In the past decade or so, much has been made of the younger generation's lack of civic engagement. In his article, “Universities and the Decline of Civic Responsibility," former Harvard president, Derek Bok, has all sorts of numbers at his disposal. He points to various studies, but it all boils down to the conclusion that young people are not as involved in their communities and the democratic process as they once were. For Bok, the problem is not so much a lack of awareness as it is a lack of interest. Why is it, even when aware of major issues and concerns, that younger generations do not show strong initiative? The solution, Bok suggests, is education, communication, and deeper service opportunities that allow the young to see connections across communities and nations that lead to a vested interest in civic engagement.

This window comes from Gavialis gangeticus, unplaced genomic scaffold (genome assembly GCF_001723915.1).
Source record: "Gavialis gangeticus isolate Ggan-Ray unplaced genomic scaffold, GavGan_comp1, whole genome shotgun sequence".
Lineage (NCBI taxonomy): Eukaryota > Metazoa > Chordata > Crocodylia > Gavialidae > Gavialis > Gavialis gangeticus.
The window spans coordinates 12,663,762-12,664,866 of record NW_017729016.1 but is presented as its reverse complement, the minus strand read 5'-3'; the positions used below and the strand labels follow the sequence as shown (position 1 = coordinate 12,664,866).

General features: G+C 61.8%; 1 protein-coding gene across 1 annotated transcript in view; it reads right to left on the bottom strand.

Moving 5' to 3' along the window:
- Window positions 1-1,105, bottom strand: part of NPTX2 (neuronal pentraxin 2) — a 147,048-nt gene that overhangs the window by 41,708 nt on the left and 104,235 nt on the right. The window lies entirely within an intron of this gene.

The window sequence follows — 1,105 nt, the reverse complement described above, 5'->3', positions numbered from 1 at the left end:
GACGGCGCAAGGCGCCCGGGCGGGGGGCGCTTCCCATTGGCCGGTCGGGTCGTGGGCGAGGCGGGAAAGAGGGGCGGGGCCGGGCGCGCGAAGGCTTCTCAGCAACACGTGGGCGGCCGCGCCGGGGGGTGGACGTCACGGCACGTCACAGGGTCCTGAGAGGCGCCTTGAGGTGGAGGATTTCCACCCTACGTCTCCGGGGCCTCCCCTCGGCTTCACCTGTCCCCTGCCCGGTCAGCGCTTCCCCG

While the numbers Bok provides are disconcerting, there is exciting work being done across the nation to improve them. One such organization, The Center for Communication and Civic Engagement at the University of Washington, provides ample resources on new modes of communication. Looking at digital media from Facebook, to Twitter, to Youtube and blogs, the center has plenty of information on how new media can be used in a democratic society. The Northwestern Center for Civic Engagement also has tips, readings, and other links on how to get young people more committed and involved. I suggest browsing both websites to get ideas about how social media innovations can best be utilized for civic engagement. These days, time moves fast. But with new changes every day, there’s always a means to improve and expand the ways we communicate, learn, and participate.